Dave Hargreaves Personal Training

IIFYM, Flexible Dieting & Personal Training at Doherty's Gym, Brunswick

Dave Hargreaves Personal Training

IIFYM, Flexible Dieting & Personal Training at Doherty's Gym, Brunswick

A caloric deficit does not guarantee fat loss.

A caloric deficit does not guarantee fat loss.

I know, I know; I’m like a broken record at the moment and I have written more posts on this exact topic over the past few years than I can even keep track of.
 
Good though, sometimes you need hear things a few times before they really sink in. Especially when it’s different to what you’re used to hearing.
 
IIFYM = “if it fits your macros”.
An approach to sports nutrition about calculating and then planning to meet your requirements for energy, protein, carbohydrate & dietary fats. Treat fibre as an additional macro too in my opinion.
 
I reiterate and emphasise this point: it is SUPPOSED TO BE about calculating your ACTUAL requirements. When people just say “if you’re in deficit you’ll see results in fat loss” or whatever, all that infers is that you’re not exceeding your requirements. It doesn’t suggest that you’re getting what you need. In most cases it’s just some arbitrary level of restricting on the basis that it can’t possibly be enough, therefore tough it out, be accountable, distract yourself from hunger, etc.
 
Seeing fat loss DOES mean you are in deficit but not seeing fat loss DOES NOT necessarily mean that you are not in deficit, and the solution to a plateau or stall in progress is not necessarily to slash intake further into deficit.
 
Here’s the thing, just as an example:
  • At let’s say 700 calories per day into deficit, progress stalls.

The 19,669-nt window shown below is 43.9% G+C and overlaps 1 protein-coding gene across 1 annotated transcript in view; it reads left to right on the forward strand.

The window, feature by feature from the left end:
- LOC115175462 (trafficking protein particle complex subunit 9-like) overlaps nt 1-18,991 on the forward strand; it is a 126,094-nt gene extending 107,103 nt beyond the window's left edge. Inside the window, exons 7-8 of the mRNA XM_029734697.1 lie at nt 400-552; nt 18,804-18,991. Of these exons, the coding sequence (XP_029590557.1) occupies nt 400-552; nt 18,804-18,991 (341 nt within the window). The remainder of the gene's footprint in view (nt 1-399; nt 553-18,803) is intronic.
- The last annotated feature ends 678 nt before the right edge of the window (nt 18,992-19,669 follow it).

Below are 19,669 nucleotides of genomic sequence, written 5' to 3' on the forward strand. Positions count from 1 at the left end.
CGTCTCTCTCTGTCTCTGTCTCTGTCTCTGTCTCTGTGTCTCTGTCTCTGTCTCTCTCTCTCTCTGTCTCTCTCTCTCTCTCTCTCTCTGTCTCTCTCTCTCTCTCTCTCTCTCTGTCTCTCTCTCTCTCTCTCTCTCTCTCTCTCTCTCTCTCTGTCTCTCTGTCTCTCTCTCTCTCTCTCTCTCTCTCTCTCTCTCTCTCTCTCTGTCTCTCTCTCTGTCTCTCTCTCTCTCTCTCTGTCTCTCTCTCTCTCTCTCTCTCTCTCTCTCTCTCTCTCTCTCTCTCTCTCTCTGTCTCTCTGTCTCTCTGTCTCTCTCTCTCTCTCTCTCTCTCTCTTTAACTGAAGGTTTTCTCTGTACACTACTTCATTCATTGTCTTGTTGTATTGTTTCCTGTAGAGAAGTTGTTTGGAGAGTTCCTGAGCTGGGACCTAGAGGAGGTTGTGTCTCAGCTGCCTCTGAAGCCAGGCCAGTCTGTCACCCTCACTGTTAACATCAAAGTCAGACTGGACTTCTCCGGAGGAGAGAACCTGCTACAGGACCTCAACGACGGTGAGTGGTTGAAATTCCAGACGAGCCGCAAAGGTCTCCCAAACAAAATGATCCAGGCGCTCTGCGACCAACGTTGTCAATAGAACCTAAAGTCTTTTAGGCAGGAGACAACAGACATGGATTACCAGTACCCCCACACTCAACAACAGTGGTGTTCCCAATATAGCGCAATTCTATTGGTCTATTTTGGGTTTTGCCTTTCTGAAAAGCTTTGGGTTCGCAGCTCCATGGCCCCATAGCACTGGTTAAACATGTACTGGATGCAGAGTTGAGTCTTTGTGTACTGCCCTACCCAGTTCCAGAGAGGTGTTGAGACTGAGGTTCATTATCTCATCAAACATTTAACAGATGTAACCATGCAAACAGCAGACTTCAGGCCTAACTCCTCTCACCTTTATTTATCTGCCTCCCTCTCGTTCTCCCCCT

• For one of my clients who comes to me in this circumstance, I’d actually do some maths, predict what level of energy intake I’d expect to produce best results, and work with the client on a strategy to increase towards that amount.
  • I don’t do maths based on “calculating a deficit” but for argument’s sake let’s say we’re going to increase until we’re only 150 calories per day in deficit.
  • Higher TEF, RMR & NEAT no longer compromised, resources actually available to recover & benefit from training. We will see better results.
Others argue “if you’re in deficit you see fat loss and if you’re not seeing fat loss you’re not in deficit” and therefore the approach is just “whatever you’re doing now, subtract a few hundred calories and that’s your new target”. That’s garbage. Enforced anorexia is all that it is.
 
The issue in most cases that I see isn’t that “you’re no longer in deficit” but rather “you’re too far into deficit and have been so for far too long”. Over restricting. Excessive levels of restriction, and often excessive & unproductive levels of expenditure.
 
Now, I had a stupid idiot argue the other day that (paraphrasing) “if you’re not seeing fat loss then you ARE at maintenance and NOT in deficit”, but if we can facilitate fat loss at a HIGHER intake… then the LOWER amount that had ceased to result in fat loss due to compromised NEAT & RMR is clearly also in deficit.
 
Now… it’s simple and correct enough to just say “you require enough, but not too much” or “you require a deficit, but an appropriate level of deficit and not an excessive level of deficit”. You require that resources such as carbohydrate & protein are available to produce improvements in condition as an adaptation and benefit from training.
 
To me that is simple enough but it seems to be too complex for most of these chumps to grasp with their primitive intellect and myopic application. Being in deficit does NOT guarantee results, and slashing further and further into deficit recklessly and indefinitely is a dead end. LITERALLY.
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